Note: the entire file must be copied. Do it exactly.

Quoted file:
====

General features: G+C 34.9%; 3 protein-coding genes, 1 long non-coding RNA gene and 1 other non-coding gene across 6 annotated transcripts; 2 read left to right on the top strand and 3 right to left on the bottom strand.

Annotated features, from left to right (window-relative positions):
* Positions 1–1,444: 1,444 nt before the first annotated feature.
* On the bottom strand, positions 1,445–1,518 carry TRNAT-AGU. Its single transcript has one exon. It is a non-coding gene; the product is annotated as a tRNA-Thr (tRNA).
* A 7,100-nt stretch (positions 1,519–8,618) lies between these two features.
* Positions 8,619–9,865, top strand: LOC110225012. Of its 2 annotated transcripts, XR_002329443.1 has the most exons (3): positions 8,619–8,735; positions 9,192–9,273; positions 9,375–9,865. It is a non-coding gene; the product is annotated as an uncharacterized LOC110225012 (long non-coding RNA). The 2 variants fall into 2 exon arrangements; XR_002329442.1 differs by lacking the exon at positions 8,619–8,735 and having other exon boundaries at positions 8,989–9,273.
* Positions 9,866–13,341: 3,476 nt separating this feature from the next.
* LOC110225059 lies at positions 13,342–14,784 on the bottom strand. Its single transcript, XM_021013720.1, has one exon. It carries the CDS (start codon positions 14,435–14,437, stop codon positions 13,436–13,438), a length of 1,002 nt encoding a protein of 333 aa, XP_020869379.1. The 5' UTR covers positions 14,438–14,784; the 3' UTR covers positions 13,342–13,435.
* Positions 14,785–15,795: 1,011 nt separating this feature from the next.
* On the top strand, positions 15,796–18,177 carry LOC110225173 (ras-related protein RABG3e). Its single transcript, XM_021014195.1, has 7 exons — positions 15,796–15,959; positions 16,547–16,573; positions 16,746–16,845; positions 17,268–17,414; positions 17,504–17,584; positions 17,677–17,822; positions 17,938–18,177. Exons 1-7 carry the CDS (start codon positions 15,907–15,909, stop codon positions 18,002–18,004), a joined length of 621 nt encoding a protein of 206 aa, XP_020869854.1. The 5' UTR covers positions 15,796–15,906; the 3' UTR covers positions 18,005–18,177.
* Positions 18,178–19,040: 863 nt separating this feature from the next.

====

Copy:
General features: G+C 34.9%; 3 protein-coding genes, 1 long non-coding RNA gene and 1 other non-coding gene across 6 annotated transcripts; 2 read left to right on the top strand and 3 right to left on the bottom strand.

Annotated features, from left to right (window-relative positions):
* Positions 1–1,444: 1,444 nt before the first annotated feature.
* On the bottom strand, positions 1,445–1,518 carry TRNAT-AGU. Its single transcript has one exon. It is a non-coding gene; the product is annotated as a tRNA-Thr (tRNA).
* A 7,100-nt stretch (positions 1,519–8,618) lies between these two features.
* Positions 8,619–9,865, top strand: LOC110225012. Of its 2 annotated transcripts, XR_002329443.1 has the most exons (3): positions 8,619–8,735; positions 9,192–9,273; positions 9,375–9,865. It is a non-coding gene; the product is annotated as an uncharacterized LOC110225012 (long non-coding RNA). The 2 variants fall into 2 exon arrangements; XR_002329442.1 differs by lacking the exon at positions 8,619–8,735 and having other exon boundaries at positions 8,989–9,273.
* Positions 9,866–13,341: 3,476 nt separating this feature from the next.
* LOC110225059 lies at positions 13,342–14,784 on the bottom strand. Its single transcript, XM_021013720.1, has one exon. It carries the CDS (start codon positions 14,435–14,437, stop codon positions 13,436–13,438), a length of 1,002 nt encoding a protein of 333 aa, XP_020869379.1. The 5' UTR covers positions 14,438–14,784; the 3' UTR covers positions 13,342–13,435.
* Positions 14,785–15,795: 1,011 nt separating this feature from the next.
* On the top strand, positions 15,796–18,177 carry LOC110225173 (ras-related protein RABG3e). Its single transcript, XM_021014195.1, has 7 exons — positions 15,796–15,959; positions 16,547–16,573; positions 16,746–16,845; positions 17,268–17,414; positions 17,504–17,584; positions 17,677–17,822; positions 17,938–18,177. Exons 1-7 carry the CDS (start codon positions 15,907–15,909, stop codon positions 18,002–18,004), a joined length of 621 nt encoding a protein of 206 aa, XP_020869854.1. The 5' UTR covers positions 15,796–15,906; the 3' UTR covers positions 18,005–18,177.
* Positions 18,178–19,040: 863 nt separating this feature from the next.